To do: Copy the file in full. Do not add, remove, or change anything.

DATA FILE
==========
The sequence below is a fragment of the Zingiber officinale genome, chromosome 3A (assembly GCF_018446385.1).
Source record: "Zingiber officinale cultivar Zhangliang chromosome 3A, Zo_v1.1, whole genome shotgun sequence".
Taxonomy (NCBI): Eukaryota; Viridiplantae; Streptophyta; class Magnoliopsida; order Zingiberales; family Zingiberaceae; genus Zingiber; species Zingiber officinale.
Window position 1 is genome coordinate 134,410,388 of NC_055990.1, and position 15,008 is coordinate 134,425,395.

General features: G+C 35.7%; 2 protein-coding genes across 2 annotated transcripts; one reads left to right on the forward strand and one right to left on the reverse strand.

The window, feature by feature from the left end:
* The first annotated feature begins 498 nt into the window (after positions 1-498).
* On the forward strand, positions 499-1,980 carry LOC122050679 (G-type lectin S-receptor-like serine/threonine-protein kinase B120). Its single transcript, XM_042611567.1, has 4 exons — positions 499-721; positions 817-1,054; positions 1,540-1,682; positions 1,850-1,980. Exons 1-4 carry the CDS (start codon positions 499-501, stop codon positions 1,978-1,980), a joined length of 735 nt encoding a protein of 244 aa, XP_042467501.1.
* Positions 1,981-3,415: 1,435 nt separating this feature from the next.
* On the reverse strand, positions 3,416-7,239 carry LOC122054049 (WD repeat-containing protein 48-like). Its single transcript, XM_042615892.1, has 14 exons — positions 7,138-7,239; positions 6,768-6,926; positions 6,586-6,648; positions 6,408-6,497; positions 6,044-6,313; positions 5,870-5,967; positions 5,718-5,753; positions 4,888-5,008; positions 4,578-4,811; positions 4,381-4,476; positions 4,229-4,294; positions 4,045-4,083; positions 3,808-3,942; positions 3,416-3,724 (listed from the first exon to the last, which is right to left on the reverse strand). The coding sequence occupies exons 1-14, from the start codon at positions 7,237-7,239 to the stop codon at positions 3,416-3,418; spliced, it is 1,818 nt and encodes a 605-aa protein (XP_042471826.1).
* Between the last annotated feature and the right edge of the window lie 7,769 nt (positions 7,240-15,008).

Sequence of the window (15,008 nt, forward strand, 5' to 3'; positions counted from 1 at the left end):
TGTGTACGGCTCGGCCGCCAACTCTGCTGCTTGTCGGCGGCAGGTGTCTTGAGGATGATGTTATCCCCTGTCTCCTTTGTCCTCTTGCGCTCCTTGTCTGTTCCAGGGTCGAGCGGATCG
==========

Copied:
The sequence below is a fragment of the Zingiber officinale genome, chromosome 3A (assembly GCF_018446385.1).
Source record: "Zingiber officinale cultivar Zhangliang chromosome 3A, Zo_v1.1, whole genome shotgun sequence".
Taxonomy (NCBI): Eukaryota; Viridiplantae; Streptophyta; class Magnoliopsida; order Zingiberales; family Zingiberaceae; genus Zingiber; species Zingiber officinale.
Window position 1 is genome coordinate 134,410,388 of NC_055990.1, and position 15,008 is coordinate 134,425,395.

General features: G+C 35.7%; 2 protein-coding genes across 2 annotated transcripts; one reads left to right on the forward strand and one right to left on the reverse strand.

The window, feature by feature from the left end:
* The first annotated feature begins 498 nt into the window (after positions 1-498).
* On the forward strand, positions 499-1,980 carry LOC122050679 (G-type lectin S-receptor-like serine/threonine-protein kinase B120). Its single transcript, XM_042611567.1, has 4 exons — positions 499-721; positions 817-1,054; positions 1,540-1,682; positions 1,850-1,980. Exons 1-4 carry the CDS (start codon positions 499-501, stop codon positions 1,978-1,980), a joined length of 735 nt encoding a protein of 244 aa, XP_042467501.1.
* Positions 1,981-3,415: 1,435 nt separating this feature from the next.
* On the reverse strand, positions 3,416-7,239 carry LOC122054049 (WD repeat-containing protein 48-like). Its single transcript, XM_042615892.1, has 14 exons — positions 7,138-7,239; positions 6,768-6,926; positions 6,586-6,648; positions 6,408-6,497; positions 6,044-6,313; positions 5,870-5,967; positions 5,718-5,753; positions 4,888-5,008; positions 4,578-4,811; positions 4,381-4,476; positions 4,229-4,294; positions 4,045-4,083; positions 3,808-3,942; positions 3,416-3,724 (listed from the first exon to the last, which is right to left on the reverse strand). The coding sequence occupies exons 1-14, from the start codon at positions 7,237-7,239 to the stop codon at positions 3,416-3,418; spliced, it is 1,818 nt and encodes a 605-aa protein (XP_042471826.1).
* Between the last annotated feature and the right edge of the window lie 7,769 nt (positions 7,240-15,008).

Sequence of the window (15,008 nt, forward strand, 5' to 3'; positions counted from 1 at the left end):
TGTGTACGGCTCGGCCGCCAACTCTGCTGCTTGTCGGCGGCAGGTGTCTTGAGGATGATGTTATCCCCTGTCTCCTTTGTCCTCTTGCGCTCCTTGTCTGTTCCAGGGTCGAGCGGATCG